I hope you and Mary are doing well!
I have a question for you…It’s been such a long time i recorded on a 16 tracks tape machine…
Maybe you can help me.
Do you remember what were the true max input line levels we could achieve in a tape machine?
Was it +24 dBu for true peaks, or was it more around +16 dBu for true peaks ?
The VU meters were not anywhere as fast as my Dorrough meters (rms and peaks), so all i remember is that i had an “idea” of what were the levels.
Thanks a lot!
Hi, Antoine. We’re doing well.
I prefer to define the peak level as X number of dB above the 0 VU calibration…. but if. your VU is calibrated for +4 dBu at 0 VU, then dBu is the language we’ll use
Yes, a VU meter is not fast… but it does eventually react to peaks and will warn you, depending on how high the peaks are above 0 VU and of course their duration, so it’s not a science. But for sure a VU meter calibrated to +4 dBu receiving short term peaks at +24 dBu will read WAY over 0 VU, warning you that the signal is too hot to begin with. So if you were feeding a VU metered tape machine it would warn you to begin with, on the VU meter.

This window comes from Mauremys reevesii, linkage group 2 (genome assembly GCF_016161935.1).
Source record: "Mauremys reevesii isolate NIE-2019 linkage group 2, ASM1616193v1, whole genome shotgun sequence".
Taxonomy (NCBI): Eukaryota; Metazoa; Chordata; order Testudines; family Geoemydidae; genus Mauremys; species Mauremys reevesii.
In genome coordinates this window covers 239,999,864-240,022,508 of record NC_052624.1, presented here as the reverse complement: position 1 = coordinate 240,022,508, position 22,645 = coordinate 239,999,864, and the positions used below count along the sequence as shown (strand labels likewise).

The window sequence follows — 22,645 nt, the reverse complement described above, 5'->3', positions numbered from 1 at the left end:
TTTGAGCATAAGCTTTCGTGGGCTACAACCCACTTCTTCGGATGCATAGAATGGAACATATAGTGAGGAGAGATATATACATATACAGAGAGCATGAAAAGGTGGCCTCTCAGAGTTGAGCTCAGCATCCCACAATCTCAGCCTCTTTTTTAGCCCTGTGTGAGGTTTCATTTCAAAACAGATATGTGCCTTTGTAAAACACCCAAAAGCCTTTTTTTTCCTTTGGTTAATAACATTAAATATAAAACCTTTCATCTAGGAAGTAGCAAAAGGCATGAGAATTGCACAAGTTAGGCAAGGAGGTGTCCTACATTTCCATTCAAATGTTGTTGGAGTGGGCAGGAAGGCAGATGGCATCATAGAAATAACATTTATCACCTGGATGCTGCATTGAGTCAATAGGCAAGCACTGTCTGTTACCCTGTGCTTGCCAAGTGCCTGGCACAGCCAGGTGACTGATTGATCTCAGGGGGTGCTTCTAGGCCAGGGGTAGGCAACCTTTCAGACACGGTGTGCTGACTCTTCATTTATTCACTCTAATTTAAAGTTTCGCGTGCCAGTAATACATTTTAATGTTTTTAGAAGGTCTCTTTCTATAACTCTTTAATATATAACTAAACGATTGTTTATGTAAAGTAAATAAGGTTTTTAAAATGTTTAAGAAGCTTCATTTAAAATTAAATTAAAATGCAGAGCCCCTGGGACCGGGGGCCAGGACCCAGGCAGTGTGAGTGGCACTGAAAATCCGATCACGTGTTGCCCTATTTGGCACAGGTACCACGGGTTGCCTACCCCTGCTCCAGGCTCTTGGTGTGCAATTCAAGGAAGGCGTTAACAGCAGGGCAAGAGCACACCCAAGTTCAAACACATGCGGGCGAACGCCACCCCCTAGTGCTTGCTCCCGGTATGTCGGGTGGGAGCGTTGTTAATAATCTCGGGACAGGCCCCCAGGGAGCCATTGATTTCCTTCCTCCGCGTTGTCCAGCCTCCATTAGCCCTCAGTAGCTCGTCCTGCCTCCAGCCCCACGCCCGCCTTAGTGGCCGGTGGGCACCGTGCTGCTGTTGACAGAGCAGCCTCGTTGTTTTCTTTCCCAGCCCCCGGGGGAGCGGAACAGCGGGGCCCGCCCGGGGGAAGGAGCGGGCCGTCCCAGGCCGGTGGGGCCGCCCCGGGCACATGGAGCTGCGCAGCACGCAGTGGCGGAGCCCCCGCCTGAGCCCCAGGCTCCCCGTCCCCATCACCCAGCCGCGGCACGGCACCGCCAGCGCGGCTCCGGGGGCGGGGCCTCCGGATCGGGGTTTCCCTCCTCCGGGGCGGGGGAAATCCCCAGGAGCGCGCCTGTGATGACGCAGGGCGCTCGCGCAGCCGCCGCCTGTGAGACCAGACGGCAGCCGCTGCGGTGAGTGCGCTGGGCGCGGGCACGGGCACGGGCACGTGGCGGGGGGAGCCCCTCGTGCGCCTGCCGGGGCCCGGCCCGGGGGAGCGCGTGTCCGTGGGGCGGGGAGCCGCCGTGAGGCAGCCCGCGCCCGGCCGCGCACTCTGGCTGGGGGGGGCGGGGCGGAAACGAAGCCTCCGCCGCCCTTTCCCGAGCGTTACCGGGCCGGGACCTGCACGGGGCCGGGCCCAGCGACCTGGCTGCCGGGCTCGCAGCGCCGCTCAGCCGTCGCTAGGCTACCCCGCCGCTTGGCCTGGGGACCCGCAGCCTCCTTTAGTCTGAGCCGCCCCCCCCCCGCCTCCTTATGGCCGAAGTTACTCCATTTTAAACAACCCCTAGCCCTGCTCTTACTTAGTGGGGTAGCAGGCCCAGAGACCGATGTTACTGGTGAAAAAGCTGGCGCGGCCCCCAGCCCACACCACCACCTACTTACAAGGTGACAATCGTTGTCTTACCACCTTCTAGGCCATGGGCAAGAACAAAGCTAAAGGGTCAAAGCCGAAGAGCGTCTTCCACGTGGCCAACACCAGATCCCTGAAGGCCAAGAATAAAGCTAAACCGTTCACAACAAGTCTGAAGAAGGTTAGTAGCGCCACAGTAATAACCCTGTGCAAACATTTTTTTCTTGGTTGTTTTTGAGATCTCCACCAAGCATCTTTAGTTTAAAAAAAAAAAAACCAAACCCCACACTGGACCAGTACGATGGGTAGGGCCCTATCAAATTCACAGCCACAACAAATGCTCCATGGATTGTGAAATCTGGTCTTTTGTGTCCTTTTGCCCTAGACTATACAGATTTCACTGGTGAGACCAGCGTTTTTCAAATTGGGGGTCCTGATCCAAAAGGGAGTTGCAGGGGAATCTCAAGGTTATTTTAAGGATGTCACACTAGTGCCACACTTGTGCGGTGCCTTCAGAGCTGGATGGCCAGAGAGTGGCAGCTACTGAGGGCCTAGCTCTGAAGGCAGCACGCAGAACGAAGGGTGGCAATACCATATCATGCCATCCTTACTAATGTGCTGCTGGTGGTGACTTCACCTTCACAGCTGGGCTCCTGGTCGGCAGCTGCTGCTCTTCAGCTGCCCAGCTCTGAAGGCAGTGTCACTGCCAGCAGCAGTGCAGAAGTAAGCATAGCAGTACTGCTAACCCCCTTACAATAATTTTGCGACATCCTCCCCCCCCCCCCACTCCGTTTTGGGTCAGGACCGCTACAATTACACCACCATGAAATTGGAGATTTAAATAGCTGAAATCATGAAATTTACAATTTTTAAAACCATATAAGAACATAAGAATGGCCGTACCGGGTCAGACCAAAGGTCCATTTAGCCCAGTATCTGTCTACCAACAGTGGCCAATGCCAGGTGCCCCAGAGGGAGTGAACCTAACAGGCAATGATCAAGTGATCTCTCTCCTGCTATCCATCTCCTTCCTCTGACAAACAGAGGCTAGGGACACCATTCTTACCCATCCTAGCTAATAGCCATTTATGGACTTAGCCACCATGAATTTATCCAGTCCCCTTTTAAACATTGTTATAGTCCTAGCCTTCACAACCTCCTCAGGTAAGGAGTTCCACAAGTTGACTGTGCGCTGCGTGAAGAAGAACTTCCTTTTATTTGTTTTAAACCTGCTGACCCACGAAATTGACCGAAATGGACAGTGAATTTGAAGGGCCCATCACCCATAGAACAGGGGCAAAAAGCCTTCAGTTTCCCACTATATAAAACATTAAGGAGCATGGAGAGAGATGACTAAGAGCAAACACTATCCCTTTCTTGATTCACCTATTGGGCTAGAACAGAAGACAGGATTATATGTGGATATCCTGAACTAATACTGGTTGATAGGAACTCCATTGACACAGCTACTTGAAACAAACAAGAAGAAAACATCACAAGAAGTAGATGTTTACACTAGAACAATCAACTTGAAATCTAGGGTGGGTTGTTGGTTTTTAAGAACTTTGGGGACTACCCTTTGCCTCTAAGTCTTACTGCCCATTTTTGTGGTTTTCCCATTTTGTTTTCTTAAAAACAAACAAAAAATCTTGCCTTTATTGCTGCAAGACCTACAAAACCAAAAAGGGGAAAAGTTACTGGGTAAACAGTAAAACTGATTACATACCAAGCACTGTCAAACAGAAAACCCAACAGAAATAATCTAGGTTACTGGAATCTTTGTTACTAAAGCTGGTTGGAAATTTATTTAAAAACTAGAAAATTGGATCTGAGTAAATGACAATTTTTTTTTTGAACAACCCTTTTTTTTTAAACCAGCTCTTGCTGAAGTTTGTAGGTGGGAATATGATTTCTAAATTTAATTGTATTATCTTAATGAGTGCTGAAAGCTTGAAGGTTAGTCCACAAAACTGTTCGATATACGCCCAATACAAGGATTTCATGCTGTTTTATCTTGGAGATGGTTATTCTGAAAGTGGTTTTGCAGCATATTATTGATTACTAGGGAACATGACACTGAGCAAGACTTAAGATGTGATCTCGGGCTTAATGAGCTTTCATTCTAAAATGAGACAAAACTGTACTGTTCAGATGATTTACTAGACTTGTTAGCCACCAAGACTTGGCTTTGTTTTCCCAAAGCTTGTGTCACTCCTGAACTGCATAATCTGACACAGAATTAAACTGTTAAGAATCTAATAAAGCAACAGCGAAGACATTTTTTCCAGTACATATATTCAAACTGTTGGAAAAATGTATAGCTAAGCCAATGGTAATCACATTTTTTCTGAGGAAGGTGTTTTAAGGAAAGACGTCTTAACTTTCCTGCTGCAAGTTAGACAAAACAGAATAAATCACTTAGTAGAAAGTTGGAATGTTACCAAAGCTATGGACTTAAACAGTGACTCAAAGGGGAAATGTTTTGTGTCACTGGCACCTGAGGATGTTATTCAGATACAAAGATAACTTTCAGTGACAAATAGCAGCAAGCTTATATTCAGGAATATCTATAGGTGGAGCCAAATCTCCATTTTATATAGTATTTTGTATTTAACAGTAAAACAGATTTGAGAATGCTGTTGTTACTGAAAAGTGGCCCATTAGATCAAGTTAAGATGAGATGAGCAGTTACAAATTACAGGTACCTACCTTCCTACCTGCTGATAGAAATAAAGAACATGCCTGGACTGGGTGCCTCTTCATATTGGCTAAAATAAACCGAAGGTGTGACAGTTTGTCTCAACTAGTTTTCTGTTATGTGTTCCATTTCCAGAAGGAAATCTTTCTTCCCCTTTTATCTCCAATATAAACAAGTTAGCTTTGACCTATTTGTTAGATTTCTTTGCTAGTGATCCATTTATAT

Peaks closer to +16 dBu (about 12 dB over 0 VU) will be tolerable by any modern tape stock so it would work. This is why we tend to calibrate our digital systems — which are also feeding analog tape machines —- to 0 VU = -14 dBFS or even -12 dBFS, and then watch the peak levels and we’ll be fine.
So you’re better off, if you start with a digital system, and the digital signal is approaching 0 dBFS, to calibrate the analog tape machine to 0 VU = -14 dBFS or even -12 dBFS at 1 kHz with a sine wave.
Hope this helps,